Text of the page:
Agreements are meant to last and so  they have to cover a wide range of scenarios and ensure that the interests of all the parties are protected. This is why, despite sparkling relationships at the time the documents are drafted, agreements include provisions for less than ideal scenarios where the parties may not be so committed or the company may not be going through its best time.

Remember that no one wants to face a tough situation but if and when the time comes, it’s in everyone’s interest that the rules of the game are defined upfront. 

Bonus Tip! Build strong foundations

The legal process from term sheet to money-in-the-bank is a wonderful occasion for founders to build strong foundations for many reasons.

Venture capital deals are very special in the sense that, unlike M&A deals, all the parties are business partners the moment after closing. You can think of a VC deal like a marriage, you will be united with a special one (the VC) but you first have to negotiate a prenuptial agreement. For this reason, all the parties should negotiate fairly (knowing what the key points are for each other and understanding their needs) and keep building the best relationship possible while doing it. The way the parties negotiate in the early days really sets the tone for the rest of the relationship and of course, we all want to start off on the best possible foot ahead of the long journey.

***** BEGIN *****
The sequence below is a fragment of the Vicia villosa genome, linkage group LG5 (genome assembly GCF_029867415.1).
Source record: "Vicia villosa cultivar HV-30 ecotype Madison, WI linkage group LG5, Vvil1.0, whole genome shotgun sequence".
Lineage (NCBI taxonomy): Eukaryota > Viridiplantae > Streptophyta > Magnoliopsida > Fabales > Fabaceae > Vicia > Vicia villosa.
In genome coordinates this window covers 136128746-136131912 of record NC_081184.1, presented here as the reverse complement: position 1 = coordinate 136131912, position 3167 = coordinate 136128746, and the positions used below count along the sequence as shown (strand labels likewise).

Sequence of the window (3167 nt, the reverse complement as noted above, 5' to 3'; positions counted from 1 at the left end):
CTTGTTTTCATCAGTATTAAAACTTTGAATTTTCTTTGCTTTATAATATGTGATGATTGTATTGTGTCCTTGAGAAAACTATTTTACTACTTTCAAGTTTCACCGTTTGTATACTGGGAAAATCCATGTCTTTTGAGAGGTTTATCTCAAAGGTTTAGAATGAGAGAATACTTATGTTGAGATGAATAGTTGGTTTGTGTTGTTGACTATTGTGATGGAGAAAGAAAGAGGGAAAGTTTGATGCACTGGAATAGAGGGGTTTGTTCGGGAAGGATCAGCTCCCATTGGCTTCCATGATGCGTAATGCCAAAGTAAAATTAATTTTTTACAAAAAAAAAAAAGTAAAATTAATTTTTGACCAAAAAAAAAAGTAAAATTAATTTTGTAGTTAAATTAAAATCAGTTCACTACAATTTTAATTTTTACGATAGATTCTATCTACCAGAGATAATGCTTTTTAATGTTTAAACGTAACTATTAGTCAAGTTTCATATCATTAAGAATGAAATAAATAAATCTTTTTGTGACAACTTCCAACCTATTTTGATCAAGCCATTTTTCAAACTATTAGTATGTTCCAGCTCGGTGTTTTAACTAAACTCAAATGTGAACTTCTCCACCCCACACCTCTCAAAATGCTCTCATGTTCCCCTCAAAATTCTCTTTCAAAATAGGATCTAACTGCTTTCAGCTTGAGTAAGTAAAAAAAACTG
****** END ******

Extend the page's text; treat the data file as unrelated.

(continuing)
Additionally, the legal documents of early stage rounds could potentially be used as the foundation for subsequent financing rounds. If such documents are strong and sufficiently detailed, future investors will be able to fit their needs into that document by simply amending it. Of course, the benefit is that future rounds could be faster, more time efficient and cheaper. At Samaipata, we have always strived to follow this route and create strong early stage legal documents and our experience has been very positive in subsequent rounds.


At Samaipata, we are always looking for ways to improve. Do not hesitate to send us your thoughts. We strive to partner with early-stage founders and to support them in taking their business to the next level. Check out more ways in which we can help here or for all our other content here.

And as always, if you’re a European digital business founder looking for Seed funding, please send us your deck here or subscribe to our Quarterly updates here.